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High-Tech Agriculture Continues to Reap Rewards for Farmers and Society

A team of researchers with an unmanned aerial system

With a new view from above, diverse teams of researchers help deliver information to farmers using useful, inexpensive unmanned aerial systems (UAS).

This post is part of the Science Tuesday feature series on the USDA blog. Check back each week as we showcase stories and news from USDA’s rich science and research portfolio.

Just like a smart phone helps users learn, communicate and make important decisions, smart technology—known as precision agriculture—helps farmers know and apply critical information about the right investments in fertilizer, seed, pesticide and water needed to produce their crops. Through new technologies, farmers produce more efficiently and see an increase in profits while improving stewardship of ecosystems and local communities.

To talk about precision agriculture is to talk about mapping the amount of a crop grown per acre (yield) or the types of soils in a given area. It also includes the technology that automatically guides farm machines and controls variables like the rates of seeds, fertilizers or chemicals.

Known as “VRT,” variable rate technology is one of the most important components of precision agriculture simply because fertilizer or chemicals are applied only where and in the amount they are needed. Without VRT, a farmer fertilizes at an average rate across a field, so some areas of the field get too little fertilizer reducing yield, while other parts of the field get too much fertilizer, wasting money and potentially polluting nearby waterways.

While soil and yield mapping have been a standard method for determining the amount of fertilizer needed, new sensing systems are providing an alternative and more flexible method for determining inputs. Back in the 1990’s, USDA-funded researchers at Oklahoma State University studied the problem of how to measure the amount of the common fertilizer nitrogen needed in a field.

The scientists knew that the answer depended on crop biomass – or the vegetation within the crop area– and that could vary throughout a field. So they developed light sensors to measure certain reflections and recognize the “greenness” of the crop, indicating the amount of biomass. The resulting data was then used to calculate the amount of nitrogen needed. This success led to widely-used commercial systems and a significant reduction in over application of nitrogen that could contaminate local environments and waterways.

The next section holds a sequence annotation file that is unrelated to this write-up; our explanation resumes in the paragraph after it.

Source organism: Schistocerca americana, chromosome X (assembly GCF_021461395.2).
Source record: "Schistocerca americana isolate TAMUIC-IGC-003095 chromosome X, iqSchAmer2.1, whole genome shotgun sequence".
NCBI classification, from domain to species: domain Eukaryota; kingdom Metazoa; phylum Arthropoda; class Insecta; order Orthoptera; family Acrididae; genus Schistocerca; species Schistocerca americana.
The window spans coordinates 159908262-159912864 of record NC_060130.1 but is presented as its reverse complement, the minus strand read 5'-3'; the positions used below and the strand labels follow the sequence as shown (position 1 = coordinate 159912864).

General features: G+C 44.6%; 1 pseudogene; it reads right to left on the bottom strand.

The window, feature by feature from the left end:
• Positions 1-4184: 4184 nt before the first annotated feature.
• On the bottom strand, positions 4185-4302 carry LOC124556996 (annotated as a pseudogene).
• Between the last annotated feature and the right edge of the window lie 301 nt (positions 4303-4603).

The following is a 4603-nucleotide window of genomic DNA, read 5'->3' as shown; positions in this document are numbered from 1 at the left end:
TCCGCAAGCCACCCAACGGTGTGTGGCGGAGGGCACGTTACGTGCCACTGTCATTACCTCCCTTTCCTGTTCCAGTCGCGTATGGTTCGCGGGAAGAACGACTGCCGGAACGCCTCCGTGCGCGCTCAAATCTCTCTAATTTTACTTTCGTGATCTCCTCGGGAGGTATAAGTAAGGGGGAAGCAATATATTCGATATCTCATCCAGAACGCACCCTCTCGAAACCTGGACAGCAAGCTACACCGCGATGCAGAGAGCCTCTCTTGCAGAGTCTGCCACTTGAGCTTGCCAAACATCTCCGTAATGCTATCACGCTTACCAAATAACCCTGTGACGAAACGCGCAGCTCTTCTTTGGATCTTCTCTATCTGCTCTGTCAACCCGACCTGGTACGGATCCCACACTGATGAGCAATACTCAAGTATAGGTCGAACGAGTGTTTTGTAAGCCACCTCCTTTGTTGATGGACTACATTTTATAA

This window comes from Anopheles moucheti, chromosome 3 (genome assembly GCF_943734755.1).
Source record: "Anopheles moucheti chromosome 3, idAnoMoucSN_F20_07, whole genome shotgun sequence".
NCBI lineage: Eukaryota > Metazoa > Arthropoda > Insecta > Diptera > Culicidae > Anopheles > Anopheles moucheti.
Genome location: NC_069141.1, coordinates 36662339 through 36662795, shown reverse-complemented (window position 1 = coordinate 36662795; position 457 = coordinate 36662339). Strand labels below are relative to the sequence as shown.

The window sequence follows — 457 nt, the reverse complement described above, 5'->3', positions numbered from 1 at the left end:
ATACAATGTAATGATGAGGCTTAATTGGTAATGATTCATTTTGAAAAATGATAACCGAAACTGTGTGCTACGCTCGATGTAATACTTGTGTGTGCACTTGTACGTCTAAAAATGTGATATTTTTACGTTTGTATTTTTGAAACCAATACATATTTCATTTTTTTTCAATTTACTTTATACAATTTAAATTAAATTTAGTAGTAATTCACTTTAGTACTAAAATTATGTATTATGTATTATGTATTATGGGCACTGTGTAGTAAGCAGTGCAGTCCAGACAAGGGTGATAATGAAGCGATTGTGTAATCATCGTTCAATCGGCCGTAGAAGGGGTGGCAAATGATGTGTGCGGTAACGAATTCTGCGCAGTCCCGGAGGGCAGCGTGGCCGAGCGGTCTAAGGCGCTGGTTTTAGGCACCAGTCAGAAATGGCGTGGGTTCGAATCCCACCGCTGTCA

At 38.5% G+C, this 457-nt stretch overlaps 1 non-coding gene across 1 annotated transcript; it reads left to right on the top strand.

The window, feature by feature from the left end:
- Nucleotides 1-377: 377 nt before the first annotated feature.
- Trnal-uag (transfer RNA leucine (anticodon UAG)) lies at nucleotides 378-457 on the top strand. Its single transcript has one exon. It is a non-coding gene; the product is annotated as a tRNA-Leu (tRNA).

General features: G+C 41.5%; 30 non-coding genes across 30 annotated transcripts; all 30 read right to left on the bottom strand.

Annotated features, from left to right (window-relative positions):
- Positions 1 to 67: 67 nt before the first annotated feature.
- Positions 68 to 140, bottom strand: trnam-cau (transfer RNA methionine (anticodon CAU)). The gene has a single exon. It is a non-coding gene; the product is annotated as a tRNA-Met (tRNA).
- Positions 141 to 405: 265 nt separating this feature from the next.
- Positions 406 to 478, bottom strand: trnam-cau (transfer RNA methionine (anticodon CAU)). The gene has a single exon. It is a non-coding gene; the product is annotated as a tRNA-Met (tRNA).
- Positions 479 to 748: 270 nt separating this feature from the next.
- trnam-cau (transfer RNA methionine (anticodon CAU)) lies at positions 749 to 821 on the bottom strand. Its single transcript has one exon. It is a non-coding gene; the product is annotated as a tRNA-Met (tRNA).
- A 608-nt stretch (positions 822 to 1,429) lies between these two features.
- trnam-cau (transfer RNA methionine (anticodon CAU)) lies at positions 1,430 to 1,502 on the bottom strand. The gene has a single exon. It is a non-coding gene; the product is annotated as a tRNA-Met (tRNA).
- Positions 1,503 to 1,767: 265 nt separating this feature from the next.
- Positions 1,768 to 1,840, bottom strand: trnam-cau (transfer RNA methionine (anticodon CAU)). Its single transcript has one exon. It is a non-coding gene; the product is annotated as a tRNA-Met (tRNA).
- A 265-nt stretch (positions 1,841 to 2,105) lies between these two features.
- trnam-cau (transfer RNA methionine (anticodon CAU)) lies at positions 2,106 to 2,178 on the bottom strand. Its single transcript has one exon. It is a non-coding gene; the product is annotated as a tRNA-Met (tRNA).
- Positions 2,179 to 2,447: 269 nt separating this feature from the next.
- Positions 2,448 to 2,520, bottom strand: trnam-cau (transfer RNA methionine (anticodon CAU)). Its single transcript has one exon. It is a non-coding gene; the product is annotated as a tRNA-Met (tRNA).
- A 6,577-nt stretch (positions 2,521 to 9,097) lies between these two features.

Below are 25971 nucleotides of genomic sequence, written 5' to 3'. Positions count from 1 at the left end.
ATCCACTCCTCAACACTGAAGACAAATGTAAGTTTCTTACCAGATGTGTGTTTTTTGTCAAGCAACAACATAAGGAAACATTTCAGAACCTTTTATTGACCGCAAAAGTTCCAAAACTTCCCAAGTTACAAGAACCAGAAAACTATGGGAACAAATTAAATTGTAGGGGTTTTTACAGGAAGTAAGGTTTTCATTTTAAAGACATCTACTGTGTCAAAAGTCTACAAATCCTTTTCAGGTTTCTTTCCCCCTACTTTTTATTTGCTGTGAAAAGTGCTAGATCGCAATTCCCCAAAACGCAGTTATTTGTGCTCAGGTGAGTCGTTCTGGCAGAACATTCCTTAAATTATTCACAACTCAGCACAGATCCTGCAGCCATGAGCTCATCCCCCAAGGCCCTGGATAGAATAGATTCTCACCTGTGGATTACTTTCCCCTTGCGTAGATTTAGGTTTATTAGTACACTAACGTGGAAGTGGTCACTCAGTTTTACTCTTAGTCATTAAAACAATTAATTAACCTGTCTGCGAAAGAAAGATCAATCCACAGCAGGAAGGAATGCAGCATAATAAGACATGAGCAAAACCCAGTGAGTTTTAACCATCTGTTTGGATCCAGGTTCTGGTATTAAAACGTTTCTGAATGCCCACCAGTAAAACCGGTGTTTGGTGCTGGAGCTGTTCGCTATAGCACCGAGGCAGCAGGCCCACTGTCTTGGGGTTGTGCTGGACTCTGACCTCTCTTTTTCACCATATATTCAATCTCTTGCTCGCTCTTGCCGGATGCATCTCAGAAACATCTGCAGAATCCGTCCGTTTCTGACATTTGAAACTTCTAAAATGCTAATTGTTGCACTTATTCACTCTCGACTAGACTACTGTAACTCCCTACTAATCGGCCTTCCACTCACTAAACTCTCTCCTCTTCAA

The Unmanned Aerial System (UAS) is one of the newest technologies being studied for improvements in agricultural precision. Though the potential value of using UAS in agriculture has received a lot of attention and systems are available at a reasonable cost, there are few examples of farmers actually using a UAS to make key decisions and take direct action. The technology can be more complicated than expected and it takes time extract usable information.  Substantial research still needs to be done.

One recent project by USDA-funded researchers at the University of Minnesota is using UAS to locate pests and diseases that reduce soybean yield. Like the nitrogen fertilizer VRT, UAS could allow producers to reduce pesticide use, spraying only the areas within each field showing the disease. Because it can more quickly and thoroughly scan a field than a person can scout it, UAS could provide more timely detection with less labor costs.

In recognition of the many challenges to using UAS in agriculture, a USDA multi-state project committee recently began to coordinate this work. The project includes objectives for research and objectives for providing extension information, helping farmers evaluate the various UAS technologies and offer strategies to make it profitable.

2 Responses to “High-Tech Agriculture Continues to Reap Rewards for Farmers and Society”

  1. David Baltensperger says:

    A helpful update on UAS and VRT

  2. Rod Meyer says:

    Most of the time you will cause more damage to the crop by going in with large equipment to correct the problem. use best management practices and do your homework ahead of time.

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